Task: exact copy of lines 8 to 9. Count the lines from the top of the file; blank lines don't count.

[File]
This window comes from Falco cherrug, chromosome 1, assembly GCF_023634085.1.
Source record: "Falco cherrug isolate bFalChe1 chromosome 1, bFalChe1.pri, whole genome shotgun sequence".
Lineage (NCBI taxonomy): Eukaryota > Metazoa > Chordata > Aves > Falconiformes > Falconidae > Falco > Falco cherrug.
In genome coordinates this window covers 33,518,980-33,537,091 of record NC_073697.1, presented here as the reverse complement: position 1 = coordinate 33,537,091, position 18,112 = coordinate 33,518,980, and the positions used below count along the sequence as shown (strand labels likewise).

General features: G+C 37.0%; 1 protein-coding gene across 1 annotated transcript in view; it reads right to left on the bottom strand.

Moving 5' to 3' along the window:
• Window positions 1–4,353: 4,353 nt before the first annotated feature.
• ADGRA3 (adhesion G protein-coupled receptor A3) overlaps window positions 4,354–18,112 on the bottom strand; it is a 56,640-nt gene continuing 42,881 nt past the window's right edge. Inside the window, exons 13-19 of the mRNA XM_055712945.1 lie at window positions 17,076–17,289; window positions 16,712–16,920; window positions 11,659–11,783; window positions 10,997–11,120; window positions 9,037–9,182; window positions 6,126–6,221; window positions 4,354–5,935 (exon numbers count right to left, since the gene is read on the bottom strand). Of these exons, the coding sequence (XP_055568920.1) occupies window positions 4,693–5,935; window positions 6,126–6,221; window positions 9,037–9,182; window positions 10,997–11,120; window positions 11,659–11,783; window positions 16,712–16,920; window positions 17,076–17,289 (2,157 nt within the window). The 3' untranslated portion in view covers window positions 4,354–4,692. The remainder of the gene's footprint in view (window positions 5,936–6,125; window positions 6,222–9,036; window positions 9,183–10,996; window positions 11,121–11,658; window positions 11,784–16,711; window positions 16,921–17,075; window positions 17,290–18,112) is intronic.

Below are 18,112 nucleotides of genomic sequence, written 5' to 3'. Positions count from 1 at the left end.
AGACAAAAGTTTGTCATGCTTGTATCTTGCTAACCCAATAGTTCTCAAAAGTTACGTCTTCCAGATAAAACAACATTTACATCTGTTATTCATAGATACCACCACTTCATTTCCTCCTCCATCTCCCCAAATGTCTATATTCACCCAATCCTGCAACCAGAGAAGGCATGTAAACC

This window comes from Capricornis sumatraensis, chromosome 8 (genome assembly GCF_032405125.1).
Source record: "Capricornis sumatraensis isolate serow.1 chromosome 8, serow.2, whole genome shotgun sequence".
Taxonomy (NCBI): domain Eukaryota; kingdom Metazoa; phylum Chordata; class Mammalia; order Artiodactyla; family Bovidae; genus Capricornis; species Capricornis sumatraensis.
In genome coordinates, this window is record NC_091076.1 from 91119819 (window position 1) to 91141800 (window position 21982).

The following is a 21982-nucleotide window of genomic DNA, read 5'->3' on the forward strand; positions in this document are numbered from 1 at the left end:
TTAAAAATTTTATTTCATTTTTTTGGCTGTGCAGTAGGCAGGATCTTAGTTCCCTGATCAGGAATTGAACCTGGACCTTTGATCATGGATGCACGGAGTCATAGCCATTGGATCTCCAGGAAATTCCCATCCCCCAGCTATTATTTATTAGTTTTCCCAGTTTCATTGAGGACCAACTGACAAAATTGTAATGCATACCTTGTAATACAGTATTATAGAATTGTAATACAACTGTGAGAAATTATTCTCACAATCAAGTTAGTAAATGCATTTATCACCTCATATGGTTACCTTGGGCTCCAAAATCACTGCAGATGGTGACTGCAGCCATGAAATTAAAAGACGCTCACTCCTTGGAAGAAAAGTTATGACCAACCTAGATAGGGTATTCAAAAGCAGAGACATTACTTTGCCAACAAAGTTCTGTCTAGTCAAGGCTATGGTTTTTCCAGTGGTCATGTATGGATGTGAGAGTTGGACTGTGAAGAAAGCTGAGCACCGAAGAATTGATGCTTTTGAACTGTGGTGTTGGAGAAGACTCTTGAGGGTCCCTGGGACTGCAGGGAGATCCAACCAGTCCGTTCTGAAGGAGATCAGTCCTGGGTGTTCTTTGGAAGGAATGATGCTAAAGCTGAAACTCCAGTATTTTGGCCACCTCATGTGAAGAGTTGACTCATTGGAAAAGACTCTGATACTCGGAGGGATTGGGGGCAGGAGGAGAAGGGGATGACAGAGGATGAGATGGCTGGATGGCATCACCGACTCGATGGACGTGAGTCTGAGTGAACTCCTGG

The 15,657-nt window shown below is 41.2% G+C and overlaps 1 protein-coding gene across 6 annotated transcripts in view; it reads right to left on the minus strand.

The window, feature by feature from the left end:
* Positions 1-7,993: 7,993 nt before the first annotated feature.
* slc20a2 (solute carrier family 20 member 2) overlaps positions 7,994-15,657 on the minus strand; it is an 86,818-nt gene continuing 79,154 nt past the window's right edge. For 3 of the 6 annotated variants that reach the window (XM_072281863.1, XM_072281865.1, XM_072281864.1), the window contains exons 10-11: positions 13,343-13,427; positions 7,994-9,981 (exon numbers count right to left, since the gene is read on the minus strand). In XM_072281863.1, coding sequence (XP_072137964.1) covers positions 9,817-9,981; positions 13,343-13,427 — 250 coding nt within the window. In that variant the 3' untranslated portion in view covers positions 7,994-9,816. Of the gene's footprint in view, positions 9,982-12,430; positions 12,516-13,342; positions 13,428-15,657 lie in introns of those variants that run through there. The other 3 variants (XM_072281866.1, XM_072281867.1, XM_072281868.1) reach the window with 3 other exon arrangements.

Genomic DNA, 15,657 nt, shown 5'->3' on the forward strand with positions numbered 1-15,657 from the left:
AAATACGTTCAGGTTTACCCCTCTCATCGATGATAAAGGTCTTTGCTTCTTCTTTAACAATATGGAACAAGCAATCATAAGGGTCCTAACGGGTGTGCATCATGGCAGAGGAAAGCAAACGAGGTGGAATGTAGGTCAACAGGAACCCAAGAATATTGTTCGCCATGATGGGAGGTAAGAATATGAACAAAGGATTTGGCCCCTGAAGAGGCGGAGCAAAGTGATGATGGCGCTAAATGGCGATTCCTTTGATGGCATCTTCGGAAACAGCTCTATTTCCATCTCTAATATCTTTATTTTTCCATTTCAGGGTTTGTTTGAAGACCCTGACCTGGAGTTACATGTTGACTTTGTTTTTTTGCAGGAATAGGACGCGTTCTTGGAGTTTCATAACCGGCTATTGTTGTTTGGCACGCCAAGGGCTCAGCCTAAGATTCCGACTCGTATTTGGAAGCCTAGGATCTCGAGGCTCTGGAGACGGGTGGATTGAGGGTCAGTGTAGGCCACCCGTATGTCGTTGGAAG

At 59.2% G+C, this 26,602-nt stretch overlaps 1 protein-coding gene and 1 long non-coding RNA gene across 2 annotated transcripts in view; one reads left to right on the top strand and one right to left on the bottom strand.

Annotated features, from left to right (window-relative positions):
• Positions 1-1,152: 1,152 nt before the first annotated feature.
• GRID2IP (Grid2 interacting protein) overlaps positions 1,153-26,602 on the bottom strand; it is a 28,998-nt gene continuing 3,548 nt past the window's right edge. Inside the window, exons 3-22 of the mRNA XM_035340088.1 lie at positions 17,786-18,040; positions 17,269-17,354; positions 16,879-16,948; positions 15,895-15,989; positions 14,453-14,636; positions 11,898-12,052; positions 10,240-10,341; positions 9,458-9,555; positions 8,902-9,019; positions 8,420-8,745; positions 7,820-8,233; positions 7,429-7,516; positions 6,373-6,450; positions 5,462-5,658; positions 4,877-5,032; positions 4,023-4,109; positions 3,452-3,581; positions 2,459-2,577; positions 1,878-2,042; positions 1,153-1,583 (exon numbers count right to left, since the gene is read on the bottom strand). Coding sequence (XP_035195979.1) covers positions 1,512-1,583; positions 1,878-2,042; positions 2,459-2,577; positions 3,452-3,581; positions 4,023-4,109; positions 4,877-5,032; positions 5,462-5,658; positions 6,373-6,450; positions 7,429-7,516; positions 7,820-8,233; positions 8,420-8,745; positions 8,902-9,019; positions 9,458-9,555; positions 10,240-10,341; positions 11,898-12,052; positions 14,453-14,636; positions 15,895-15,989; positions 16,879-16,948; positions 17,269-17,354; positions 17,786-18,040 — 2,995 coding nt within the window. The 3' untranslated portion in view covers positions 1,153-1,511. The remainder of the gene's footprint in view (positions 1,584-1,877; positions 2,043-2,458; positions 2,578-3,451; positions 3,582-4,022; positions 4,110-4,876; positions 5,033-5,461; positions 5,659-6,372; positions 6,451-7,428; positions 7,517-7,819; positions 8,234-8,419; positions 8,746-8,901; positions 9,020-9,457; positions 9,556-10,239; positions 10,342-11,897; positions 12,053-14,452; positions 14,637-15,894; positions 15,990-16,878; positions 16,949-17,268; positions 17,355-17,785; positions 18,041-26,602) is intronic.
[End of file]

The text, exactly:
• ADGRA3 (adhesion G protein-coupled receptor A3) overlaps window positions 4,354–18,112 on the bottom strand; it is a 56,640-nt gene continuing 42,881 nt past the window's right edge. Inside the window, exons 13-19 of the mRNA XM_055712945.1 lie at window positions 17,076–17,289; window positions 16,712–16,920; window positions 11,659–11,783; window positions 10,997–11,120; window positions 9,037–9,182; window positions 6,126–6,221; window positions 4,354–5,935 (exon numbers count right to left, since the gene is read on the bottom strand). Of these exons, the coding sequence (XP_055568920.1) occupies window positions 4,693–5,935; window positions 6,126–6,221; window positions 9,037–9,182; window positions 10,997–11,120; window positions 11,659–11,783; window positions 16,712–16,920; window positions 17,076–17,289 (2,157 nt within the window). The 3' untranslated portion in view covers window positions 4,354–4,692. The remainder of the gene's footprint in view (window positions 5,936–6,125; window positions 6,222–9,036; window positions 9,183–10,996; window positions 11,121–11,658; window positions 11,784–16,711; window positions 16,921–17,075; window positions 17,290–18,112) is intronic.

Below are 18,112 nucleotides of genomic sequence, written 5' to 3'. Positions count from 1 at the left end.